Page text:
This post is part of the Madeleine Carroll Blogathon and Birthday Bash being hosted by Dorian at Tales of the Easily Distracted and Ruth from Silver Screenings.
I was originally going to review Honeymoon in Bali (1939) for this post but decided to go a different route instead. I did watch the movie and even though I found it to be pleasant with enjoyable performances by Madeleine Carroll and Fred MacMurray, the movie didn’t really inspire me to write a review.
I guess you could say the Washington Post summed up my thoughts when in a review on October 5, 1939 they exclaimed, “‘Honeymoon in Bali’ Is Delightfully Easy To Take!” I also realized that another blogger was writing about the movie for this blogathon so to learn more about the movie I will instead direct you to the post by Joey at Wolffian Classics Movie Digest.
In becoming more familiar with the movies of Madeleine Carroll, I discovered that not only did she make four other movies with Fred MacMurray, there were also a few other people in the movie industry that she worked with multiple times. So I thought I would explore a few of those collaborations in more detail. Continue reading →
If you’re like me and you like to learn about your favorite topics in a variety of ways such as reading blogs or articles, listening to audio recordings, or watching videos, and you are also interested in the topic of fashion in film, then I have some great resources to share with you.
I’ve been following the blog GlamAmor for a while now, and have really admired both the incredible knowledge and style of its creator, fashion expert Kimberly Truhler. Kimberly has been studying film and costume design history for more than 20 years and along with being a teacher and frequent guest presenter around Southern California, has acted as an expert for Turner Classic Movies and Elle Canada among others.
She has a real passion for preserving the history of fashion in film, sharing how costume design from the past continues to influence fashion today, and making sure the costume designers receive the credit they deserve for their important contributions to the world of fashion. Be sure to check out her blog if you’d like to learn more about these fascinating topics.
She is also currently in the process of conducting a 6-part webinar series called The Style Essentials: History of Fashion in Film, which is an online version of a course she teaches. Each webinar covers a different decade in film from the 1920s through the 1970s, and includes stills from movies and images from today’s fashion accompanied by discussions about film history, costumes, and their designers. Continue reading →
A Fabulous Films of the 1940s Blogathon and the Academy Awards ceremony coming up in a just a few short days gave me the motivation to watch a movie I had been eager to watch for a few months now, The Heiress.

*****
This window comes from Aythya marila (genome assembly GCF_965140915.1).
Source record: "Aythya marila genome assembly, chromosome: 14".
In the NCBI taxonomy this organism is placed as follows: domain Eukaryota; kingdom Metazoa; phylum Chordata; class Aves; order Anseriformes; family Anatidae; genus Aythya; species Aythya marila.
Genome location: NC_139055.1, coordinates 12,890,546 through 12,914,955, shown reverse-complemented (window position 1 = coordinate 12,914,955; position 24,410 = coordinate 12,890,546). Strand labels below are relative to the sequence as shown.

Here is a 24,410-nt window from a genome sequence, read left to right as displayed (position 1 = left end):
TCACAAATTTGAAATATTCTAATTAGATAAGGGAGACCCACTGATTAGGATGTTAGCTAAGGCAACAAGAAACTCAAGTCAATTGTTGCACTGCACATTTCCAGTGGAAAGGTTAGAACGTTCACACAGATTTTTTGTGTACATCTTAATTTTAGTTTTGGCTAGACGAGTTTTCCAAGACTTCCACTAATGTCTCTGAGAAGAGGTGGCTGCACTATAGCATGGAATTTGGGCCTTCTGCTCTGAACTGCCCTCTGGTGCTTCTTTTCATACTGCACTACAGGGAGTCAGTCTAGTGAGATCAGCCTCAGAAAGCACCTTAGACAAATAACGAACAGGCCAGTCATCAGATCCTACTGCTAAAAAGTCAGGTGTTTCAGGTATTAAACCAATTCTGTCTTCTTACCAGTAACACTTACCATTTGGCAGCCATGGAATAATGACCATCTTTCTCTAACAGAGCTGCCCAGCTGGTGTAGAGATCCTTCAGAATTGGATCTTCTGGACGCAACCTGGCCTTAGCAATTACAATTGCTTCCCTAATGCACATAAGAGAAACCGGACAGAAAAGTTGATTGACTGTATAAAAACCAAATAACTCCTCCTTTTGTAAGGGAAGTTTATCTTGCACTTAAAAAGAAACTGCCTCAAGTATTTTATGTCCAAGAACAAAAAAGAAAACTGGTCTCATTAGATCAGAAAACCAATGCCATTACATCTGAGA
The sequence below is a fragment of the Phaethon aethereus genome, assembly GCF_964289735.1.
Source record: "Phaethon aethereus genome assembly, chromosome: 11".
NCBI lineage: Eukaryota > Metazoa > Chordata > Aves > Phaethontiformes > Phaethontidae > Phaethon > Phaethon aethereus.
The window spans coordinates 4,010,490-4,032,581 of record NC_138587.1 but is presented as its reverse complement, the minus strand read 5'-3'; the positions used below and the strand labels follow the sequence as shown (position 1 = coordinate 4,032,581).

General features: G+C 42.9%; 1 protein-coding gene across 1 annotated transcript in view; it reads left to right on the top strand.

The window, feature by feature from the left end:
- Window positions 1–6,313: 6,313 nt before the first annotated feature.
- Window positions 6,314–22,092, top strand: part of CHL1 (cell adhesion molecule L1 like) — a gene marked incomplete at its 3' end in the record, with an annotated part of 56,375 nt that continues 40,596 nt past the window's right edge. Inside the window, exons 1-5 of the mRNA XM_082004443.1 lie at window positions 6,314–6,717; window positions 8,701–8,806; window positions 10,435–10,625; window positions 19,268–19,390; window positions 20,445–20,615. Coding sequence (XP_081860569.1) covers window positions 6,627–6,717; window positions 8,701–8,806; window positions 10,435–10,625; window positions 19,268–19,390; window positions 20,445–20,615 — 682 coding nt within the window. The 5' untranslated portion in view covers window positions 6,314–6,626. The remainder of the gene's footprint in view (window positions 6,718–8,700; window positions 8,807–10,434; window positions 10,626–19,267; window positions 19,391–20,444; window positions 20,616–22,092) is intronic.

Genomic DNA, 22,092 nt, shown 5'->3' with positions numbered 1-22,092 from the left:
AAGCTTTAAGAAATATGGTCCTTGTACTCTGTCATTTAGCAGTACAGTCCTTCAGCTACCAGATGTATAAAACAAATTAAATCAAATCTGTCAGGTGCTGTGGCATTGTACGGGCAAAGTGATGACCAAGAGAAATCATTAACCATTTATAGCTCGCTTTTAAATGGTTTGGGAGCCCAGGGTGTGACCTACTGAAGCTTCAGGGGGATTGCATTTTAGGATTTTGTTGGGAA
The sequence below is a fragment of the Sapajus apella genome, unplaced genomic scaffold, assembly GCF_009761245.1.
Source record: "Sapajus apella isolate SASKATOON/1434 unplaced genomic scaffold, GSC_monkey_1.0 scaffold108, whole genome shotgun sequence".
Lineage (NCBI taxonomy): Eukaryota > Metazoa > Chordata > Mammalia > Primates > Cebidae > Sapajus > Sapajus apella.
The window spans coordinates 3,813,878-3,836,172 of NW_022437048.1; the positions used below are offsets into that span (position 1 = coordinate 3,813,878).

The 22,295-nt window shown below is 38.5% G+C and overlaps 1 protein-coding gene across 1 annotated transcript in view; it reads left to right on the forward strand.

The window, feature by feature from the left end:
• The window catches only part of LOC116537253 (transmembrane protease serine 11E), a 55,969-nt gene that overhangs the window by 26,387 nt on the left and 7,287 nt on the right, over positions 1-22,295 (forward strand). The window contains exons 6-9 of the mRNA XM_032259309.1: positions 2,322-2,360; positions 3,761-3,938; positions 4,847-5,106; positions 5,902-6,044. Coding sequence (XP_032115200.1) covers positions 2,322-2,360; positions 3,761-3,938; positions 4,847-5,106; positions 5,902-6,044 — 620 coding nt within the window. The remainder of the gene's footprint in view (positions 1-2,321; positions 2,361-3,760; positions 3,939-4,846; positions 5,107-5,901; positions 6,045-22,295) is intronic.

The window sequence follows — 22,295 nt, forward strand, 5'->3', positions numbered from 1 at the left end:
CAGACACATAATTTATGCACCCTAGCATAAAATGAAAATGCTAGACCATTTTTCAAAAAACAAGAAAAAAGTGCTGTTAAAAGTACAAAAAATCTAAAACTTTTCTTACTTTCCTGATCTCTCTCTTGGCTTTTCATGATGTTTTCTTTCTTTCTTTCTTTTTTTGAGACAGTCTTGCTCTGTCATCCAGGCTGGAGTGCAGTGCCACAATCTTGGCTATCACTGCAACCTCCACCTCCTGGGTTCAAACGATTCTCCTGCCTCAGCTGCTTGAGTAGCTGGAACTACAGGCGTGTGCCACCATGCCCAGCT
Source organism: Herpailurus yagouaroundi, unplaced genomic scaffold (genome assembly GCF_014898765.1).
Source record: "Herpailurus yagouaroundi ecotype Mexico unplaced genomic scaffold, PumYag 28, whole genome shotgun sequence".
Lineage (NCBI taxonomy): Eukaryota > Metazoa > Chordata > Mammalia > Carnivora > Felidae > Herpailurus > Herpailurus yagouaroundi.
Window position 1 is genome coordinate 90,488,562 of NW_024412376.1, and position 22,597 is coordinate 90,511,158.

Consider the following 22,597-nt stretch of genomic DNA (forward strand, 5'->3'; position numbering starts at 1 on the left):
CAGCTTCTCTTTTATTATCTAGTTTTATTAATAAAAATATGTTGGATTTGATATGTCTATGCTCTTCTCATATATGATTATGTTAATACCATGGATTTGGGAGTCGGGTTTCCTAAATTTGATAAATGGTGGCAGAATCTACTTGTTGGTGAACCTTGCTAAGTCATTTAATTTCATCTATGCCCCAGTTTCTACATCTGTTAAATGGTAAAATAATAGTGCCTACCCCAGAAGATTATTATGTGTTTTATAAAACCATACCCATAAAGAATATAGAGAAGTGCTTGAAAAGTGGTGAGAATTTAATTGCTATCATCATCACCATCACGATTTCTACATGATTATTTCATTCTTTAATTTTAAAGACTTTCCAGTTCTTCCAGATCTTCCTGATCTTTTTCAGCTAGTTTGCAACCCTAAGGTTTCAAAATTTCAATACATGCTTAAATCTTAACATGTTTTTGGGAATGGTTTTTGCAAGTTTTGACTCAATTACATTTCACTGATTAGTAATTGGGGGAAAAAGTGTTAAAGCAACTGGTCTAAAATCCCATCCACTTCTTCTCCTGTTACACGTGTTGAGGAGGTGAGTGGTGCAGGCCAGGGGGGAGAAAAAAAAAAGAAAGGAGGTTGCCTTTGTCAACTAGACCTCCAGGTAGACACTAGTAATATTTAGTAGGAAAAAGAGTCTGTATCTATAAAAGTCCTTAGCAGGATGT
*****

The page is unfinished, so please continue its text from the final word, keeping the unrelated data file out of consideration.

As I mentioned in my post about my favorite movie podcasts, I love the “A Year at the Oscars” series hosted by Jason O’Brien on his radio show, Oscar, Oscar where in each show covering a separate year of the Academy Awards, he gives an in depth analysis of the year’s nominees and winners.
The most recent episode from November covered the year 1949, when All the King’s Men won the award for Best Picture. Although he had some positive things to say about that movie, two movies that he thought were more deserving were The Bicycle Thief and The Heiress.
As he was praising The Heiress for its many great qualities, I couldn’t remember if I had seen it before but had a vague recollection that I had many years ago . . . and didn’t like it. So I consulted my trusty spreadsheet where I keep track of whether or not I like the movies I watch, and sure enough, right next to the movie’s title were the words “didn’t like.” Continue reading →
One of the things I’d like to do to complement my love of old movies is to start a movie memorabilia collection. I have to admit though that I’ve been dragging my feet on that lately. Eager to get started in some way, I decided to start by collecting a few vintage movie magazines.
There were many movie fan magazines published during the golden age of Hollywood including Photoplay, Silver Screen, Modern Screen, Motion Picture, and Movie Mirror Magazines, and you can still find copies of many of them on eBay. Magazines sold for as little as 10 cents when they were first published, but today can sell for as much as $100 or more depending on who is on the cover or how rare the magazine is.
The first magazine I decided to buy is a copy of Photoplay magazine from February 1946 featuring Ingrid Bergman on the cover. Although verifying whether the magazine is in mint condition before buying is important for serious collectors or for those who may want to sell their collections in the future, I wasn’t as concerned about condition this time. I thought it might be a good idea at first to check out a few different magazines to compare the type of content in each before buying issues that are worth more. I purchased this particular issue for $9.99, which is on the lower end for vintage movie magazines. Continue reading →